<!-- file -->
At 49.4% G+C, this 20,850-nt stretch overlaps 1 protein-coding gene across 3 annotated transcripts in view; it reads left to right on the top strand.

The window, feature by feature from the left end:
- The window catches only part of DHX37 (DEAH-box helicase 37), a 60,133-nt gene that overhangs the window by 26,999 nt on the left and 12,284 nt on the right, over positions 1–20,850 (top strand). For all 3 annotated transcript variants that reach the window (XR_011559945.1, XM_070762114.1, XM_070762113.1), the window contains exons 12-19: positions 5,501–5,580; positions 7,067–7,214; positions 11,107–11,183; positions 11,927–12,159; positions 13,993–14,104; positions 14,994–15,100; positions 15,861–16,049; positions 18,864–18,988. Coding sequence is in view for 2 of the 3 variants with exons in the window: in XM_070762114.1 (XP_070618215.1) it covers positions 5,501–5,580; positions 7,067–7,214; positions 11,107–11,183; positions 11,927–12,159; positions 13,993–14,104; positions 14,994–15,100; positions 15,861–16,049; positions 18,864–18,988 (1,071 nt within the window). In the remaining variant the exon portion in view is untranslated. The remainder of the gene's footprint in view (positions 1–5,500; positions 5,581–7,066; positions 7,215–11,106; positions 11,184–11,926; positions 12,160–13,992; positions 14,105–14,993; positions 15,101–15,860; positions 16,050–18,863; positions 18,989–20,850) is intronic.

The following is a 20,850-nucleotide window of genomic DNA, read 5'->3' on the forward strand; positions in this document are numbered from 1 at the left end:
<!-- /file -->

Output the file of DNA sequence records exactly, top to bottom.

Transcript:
At 49.4% G+C, this 20,850-nt stretch overlaps 1 protein-coding gene across 3 annotated transcripts in view; it reads left to right on the top strand.

The window, feature by feature from the left end:
- The window catches only part of DHX37 (DEAH-box helicase 37), a 60,133-nt gene that overhangs the window by 26,999 nt on the left and 12,284 nt on the right, over positions 1–20,850 (top strand). For all 3 annotated transcript variants that reach the window (XR_011559945.1, XM_070762114.1, XM_070762113.1), the window contains exons 12-19: positions 5,501–5,580; positions 7,067–7,214; positions 11,107–11,183; positions 11,927–12,159; positions 13,993–14,104; positions 14,994–15,100; positions 15,861–16,049; positions 18,864–18,988. Coding sequence is in view for 2 of the 3 variants with exons in the window: in XM_070762114.1 (XP_070618215.1) it covers positions 5,501–5,580; positions 7,067–7,214; positions 11,107–11,183; positions 11,927–12,159; positions 13,993–14,104; positions 14,994–15,100; positions 15,861–16,049; positions 18,864–18,988 (1,071 nt within the window). In the remaining variant the exon portion in view is untranslated. The remainder of the gene's footprint in view (positions 1–5,500; positions 5,581–7,066; positions 7,215–11,106; positions 11,184–11,926; positions 12,160–13,992; positions 14,105–14,993; positions 15,101–15,860; positions 16,050–18,863; positions 18,989–20,850) is intronic.

The following is a 20,850-nucleotide window of genomic DNA, read 5'->3' on the forward strand; positions in this document are numbered from 1 at the left end: